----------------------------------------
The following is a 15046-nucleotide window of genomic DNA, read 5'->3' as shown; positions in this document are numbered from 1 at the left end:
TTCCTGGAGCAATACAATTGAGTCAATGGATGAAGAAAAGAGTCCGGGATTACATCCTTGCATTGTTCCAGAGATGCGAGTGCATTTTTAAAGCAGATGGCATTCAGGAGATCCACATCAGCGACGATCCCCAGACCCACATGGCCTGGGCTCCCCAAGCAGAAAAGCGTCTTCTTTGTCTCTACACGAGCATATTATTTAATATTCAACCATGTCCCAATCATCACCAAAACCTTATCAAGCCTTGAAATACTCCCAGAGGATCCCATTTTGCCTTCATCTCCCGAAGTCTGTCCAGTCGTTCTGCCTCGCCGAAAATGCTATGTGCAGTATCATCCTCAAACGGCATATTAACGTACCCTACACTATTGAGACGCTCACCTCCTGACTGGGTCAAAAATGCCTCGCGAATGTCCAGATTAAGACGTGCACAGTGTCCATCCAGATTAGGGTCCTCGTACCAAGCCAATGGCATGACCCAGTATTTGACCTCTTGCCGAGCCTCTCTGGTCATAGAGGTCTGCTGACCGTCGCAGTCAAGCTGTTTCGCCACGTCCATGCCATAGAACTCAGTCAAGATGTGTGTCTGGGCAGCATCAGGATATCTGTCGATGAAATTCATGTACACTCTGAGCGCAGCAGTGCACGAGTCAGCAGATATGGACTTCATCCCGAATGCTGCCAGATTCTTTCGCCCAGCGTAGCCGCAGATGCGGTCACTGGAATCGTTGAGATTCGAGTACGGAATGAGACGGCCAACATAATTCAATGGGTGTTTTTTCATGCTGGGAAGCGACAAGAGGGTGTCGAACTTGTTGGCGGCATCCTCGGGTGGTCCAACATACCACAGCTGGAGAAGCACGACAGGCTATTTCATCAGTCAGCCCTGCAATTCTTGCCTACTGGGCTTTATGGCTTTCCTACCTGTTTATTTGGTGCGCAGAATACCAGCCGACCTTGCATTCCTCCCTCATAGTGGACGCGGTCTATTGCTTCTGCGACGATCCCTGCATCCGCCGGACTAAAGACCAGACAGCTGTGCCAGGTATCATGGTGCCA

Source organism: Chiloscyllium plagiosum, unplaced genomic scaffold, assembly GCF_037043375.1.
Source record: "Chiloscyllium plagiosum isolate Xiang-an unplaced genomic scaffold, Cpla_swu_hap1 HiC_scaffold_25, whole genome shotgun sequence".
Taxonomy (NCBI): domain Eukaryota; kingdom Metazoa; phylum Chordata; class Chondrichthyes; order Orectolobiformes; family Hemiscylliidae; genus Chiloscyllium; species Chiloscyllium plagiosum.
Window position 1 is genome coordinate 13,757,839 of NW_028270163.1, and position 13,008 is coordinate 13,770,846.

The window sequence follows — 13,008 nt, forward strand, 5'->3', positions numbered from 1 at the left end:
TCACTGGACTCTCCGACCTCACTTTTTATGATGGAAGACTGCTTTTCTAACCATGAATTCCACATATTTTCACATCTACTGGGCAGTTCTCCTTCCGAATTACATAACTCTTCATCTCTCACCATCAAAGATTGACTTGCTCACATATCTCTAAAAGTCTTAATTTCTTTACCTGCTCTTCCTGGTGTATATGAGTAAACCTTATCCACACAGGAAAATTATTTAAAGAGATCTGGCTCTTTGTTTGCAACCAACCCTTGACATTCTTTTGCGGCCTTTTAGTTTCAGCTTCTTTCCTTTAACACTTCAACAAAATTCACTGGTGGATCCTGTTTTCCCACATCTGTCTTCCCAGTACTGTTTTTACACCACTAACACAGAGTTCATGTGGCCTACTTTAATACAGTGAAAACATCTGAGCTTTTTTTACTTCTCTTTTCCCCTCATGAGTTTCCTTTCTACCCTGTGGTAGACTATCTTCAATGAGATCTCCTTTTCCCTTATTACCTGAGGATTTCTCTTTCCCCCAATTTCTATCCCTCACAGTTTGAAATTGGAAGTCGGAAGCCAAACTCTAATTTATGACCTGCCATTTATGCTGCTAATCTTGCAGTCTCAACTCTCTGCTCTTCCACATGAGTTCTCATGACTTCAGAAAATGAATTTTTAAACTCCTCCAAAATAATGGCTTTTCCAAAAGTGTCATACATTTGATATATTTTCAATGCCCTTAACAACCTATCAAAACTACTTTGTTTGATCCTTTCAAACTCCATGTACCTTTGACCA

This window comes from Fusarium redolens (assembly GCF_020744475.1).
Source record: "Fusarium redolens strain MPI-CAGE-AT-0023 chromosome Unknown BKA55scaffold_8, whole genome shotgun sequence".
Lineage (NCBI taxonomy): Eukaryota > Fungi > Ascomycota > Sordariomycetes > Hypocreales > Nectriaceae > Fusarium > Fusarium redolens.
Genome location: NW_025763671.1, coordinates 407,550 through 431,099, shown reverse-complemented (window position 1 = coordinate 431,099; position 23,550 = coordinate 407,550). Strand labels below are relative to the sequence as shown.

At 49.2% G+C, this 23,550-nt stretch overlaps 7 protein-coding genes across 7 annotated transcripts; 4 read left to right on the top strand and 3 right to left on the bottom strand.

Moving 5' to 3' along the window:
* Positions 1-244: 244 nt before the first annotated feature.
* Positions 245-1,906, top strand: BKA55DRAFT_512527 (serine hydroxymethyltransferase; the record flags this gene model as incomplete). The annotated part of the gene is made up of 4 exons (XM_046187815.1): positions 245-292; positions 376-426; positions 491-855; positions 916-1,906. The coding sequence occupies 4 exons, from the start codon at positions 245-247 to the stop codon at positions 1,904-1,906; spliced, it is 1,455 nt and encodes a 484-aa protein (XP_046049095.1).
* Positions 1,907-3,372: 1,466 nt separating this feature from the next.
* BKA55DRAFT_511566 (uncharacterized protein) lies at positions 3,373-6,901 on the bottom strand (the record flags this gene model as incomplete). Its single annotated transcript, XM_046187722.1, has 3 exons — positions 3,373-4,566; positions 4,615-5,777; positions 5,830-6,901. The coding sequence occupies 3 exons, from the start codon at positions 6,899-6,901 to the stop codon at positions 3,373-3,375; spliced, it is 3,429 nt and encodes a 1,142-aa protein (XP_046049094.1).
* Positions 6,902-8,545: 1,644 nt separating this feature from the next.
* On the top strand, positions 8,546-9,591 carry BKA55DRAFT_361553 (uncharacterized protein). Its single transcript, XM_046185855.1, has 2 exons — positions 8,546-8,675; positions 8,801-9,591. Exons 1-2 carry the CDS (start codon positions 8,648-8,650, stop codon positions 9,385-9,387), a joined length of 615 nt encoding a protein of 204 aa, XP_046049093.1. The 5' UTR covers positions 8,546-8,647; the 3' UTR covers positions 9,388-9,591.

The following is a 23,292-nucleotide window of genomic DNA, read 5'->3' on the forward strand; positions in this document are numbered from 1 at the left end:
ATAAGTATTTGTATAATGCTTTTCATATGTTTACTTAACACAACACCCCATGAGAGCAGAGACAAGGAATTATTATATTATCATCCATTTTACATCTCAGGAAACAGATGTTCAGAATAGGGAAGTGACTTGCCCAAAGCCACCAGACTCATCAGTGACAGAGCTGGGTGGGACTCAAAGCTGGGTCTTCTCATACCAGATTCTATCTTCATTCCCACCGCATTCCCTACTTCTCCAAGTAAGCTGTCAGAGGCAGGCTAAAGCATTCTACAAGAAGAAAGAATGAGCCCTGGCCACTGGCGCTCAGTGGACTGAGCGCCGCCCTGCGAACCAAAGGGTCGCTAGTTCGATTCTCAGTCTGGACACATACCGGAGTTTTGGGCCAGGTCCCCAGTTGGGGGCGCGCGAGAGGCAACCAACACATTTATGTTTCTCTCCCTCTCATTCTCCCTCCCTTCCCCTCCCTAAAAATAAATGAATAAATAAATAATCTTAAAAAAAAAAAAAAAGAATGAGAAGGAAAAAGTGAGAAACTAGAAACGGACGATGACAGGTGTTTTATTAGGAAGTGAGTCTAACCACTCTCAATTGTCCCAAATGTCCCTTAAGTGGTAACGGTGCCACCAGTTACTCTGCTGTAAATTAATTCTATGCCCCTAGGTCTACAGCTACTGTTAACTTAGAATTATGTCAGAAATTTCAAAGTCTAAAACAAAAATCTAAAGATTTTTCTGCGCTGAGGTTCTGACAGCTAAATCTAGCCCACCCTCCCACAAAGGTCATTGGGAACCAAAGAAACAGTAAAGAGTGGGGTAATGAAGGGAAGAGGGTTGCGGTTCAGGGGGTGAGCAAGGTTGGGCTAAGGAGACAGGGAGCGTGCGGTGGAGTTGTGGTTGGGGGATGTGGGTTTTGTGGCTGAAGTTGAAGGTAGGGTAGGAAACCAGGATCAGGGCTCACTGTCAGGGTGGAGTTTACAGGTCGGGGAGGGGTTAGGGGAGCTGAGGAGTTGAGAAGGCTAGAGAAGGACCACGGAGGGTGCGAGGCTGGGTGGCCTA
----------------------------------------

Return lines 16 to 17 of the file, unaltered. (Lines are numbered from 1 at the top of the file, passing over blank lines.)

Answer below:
* Positions 245-1,906, top strand: BKA55DRAFT_512527 (serine hydroxymethyltransferase; the record flags this gene model as incomplete). The annotated part of the gene is made up of 4 exons (XM_046187815.1): positions 245-292; positions 376-426; positions 491-855; positions 916-1,906. The coding sequence occupies 4 exons, from the start codon at positions 245-247 to the stop codon at positions 1,904-1,906; spliced, it is 1,455 nt and encodes a 484-aa protein (XP_046049095.1).
* Positions 1,907-3,372: 1,466 nt separating this feature from the next.